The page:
Hospitals in New Jersey are filled with children coughing and struggling to breathe.
But it’s not COVID-19. Or even the flu.
An outbreak of viral respiratory infections is sending children to emergency rooms across the state. The main culprits are enteroviruses and rhinoviruses, as well as some cases of RSV (respiratory syncytial virus), all of which usually produce cold-like symptoms.
But in severe cases, they can cause breathing problems.
“Some of the ICUs are at capacity,” said Dr. Uzma Hasan, director of the division of pediatric infectious diseases at Cooperman Barnabas Medical Center in Livingston, part of RWJBarnabas Health.
Another school year has just started, helping the spread of viruses, and already the wave of cases of respiratory illnesses is filling pediatric hospital beds. The rise in infections has also been helped by the relaxation of masking and other measures against COVID-19, experts say.
Doctors at RWJBarnabas Health are seeing a sharp increase in pediatric enterovirus and rhinovirus cases. These viruses usually cause only mild symptoms. But sometimes they can be serious, especially for those with asthma and certain underlying conditions.
“We’re starting to see our EDs and our floors and our pediatric ICUs (with) a large number of these kids over the last few weeks,” Hasan said Wednesday.
He said it seems to be a national trend. In fact, the Centers for Disease Control and Prevention issued an alert earlier this month warning of enterovirus D68, a rare but serious respiratory infection in children that can cause shortness of breath and become in acute flaccid myelitis, a neurological condition that can cause muscles. weakness and even paralysis.
The state Department of Health also issued an advisory last week to pediatricians and hospitals warning of higher enterovirus and rhinovirus activity in recent weeks. He asked doctors to be on the lookout for AFM, which is often preceded by enterovirus D68 disease.
“The good news is that the vast majority will have mild disease,” Hasan said. “Those who are hospitalized seem to get better pretty quickly.”
Cooper University Hospital in Camden also reported an increase in pediatric respiratory cases, a spokeswoman said.
According to Hasan, enterovirus seems to increase every two years.
“And this year, we’re seeing a significant increase,” he said.
Hasan noted that 2020 was an outlier with particularly low numbers of respiratory infections due to pandemic prevention measures in place, measures that have now largely disappeared.
“The state is monitoring and observing pediatric intensive care unit hospitalizations and census daily across the state,” a spokeswoman for the New Jersey Department of Health said in a statement Wednesday. “The Department is also planning a call with hospitals to assess pediatric capacity.”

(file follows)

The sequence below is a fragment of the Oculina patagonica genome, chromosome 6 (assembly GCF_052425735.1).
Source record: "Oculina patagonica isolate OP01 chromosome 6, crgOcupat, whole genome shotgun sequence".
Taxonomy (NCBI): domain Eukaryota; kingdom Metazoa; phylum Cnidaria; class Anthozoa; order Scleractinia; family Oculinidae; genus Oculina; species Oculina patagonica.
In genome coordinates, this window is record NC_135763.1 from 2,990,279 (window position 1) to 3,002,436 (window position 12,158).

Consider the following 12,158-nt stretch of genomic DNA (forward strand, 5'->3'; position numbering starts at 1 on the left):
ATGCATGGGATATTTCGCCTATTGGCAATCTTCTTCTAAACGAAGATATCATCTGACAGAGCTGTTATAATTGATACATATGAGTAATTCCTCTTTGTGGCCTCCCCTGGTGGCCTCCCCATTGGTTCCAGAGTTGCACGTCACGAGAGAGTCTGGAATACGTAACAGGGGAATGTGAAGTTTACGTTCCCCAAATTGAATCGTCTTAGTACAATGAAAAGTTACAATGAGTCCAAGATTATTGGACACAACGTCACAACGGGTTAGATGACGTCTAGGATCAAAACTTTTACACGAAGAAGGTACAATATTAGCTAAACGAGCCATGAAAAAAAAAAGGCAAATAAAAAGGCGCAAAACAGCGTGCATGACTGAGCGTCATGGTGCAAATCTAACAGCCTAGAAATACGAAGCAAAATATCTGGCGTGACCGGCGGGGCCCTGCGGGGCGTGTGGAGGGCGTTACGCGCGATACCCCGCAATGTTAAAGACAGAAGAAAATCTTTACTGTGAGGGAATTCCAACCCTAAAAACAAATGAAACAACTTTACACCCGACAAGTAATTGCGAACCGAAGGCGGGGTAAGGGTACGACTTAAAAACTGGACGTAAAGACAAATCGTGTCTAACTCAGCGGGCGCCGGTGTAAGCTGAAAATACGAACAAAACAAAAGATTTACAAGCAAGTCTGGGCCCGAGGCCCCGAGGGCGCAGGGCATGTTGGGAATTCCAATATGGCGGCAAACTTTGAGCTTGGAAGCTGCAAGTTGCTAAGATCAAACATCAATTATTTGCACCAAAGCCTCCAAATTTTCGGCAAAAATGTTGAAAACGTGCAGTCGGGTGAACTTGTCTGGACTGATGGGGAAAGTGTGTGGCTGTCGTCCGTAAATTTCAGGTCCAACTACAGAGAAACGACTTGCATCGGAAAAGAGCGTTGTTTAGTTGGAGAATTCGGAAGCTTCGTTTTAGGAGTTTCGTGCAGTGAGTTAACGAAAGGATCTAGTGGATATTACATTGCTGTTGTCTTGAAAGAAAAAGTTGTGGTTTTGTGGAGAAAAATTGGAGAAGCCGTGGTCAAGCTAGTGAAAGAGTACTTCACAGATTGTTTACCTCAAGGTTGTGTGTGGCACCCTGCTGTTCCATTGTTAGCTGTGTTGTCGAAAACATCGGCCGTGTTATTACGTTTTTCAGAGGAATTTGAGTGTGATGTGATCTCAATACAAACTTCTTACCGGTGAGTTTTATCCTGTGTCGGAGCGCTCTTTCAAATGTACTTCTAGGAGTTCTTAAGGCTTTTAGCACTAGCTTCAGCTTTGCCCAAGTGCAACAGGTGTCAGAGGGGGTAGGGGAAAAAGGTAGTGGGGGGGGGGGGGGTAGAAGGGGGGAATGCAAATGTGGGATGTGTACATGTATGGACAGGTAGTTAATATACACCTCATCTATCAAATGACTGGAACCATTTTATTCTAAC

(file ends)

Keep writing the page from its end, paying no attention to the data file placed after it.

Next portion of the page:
Despite the wave of cases, much was learned from the pandemic, according to Hasan.
“We are planning to deal with these increases, coming up with a kind of flow plans to accommodate the largest number of children,” he said.
Although several respiratory viruses are circulating, enterovirus appears to be the main driver of new cases.
“Enterovirus is the predominant virus right now,” Hasan said. “We’re starting to see a small increase in RSV. Influenza – we haven’t seen overwhelming numbers.”
But that could change in the coming weeks and months. He noted that Australia’s flu season, a possible precursor to the US season, showed an unusually high number of cases.
“So we anticipate that the flu numbers will be high this year,” he said.
Hospitals want to get the message out to parents and encourage hygiene measures and proper vaccinations, as Hasan stressed that some children are at higher risk.
“There are some high-risk populations that we know are going to be at risk for serious disease,” he said, “and those are children who have asthma, children who have underlying chronic lung disease. Children with neurological disabilities tend to have serious disease. Children who have congenital heart disease can have serious disease, so they’re already on our radar.”
At Cooperman, she said some children come into the emergency room with difficulty breathing.
“Kids who come into the emergency room, yes, they have signs of respiratory distress, and that’s why they end up being treated with respiratory treatments,” Hasan said. “Sometimes they’re put on steroids if they’re asthmatic, and they’ll usually end up requiring hospitalization and sometimes ICU admission if they’re in severe distress.”
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Spencer Kent can be reached at [email protected].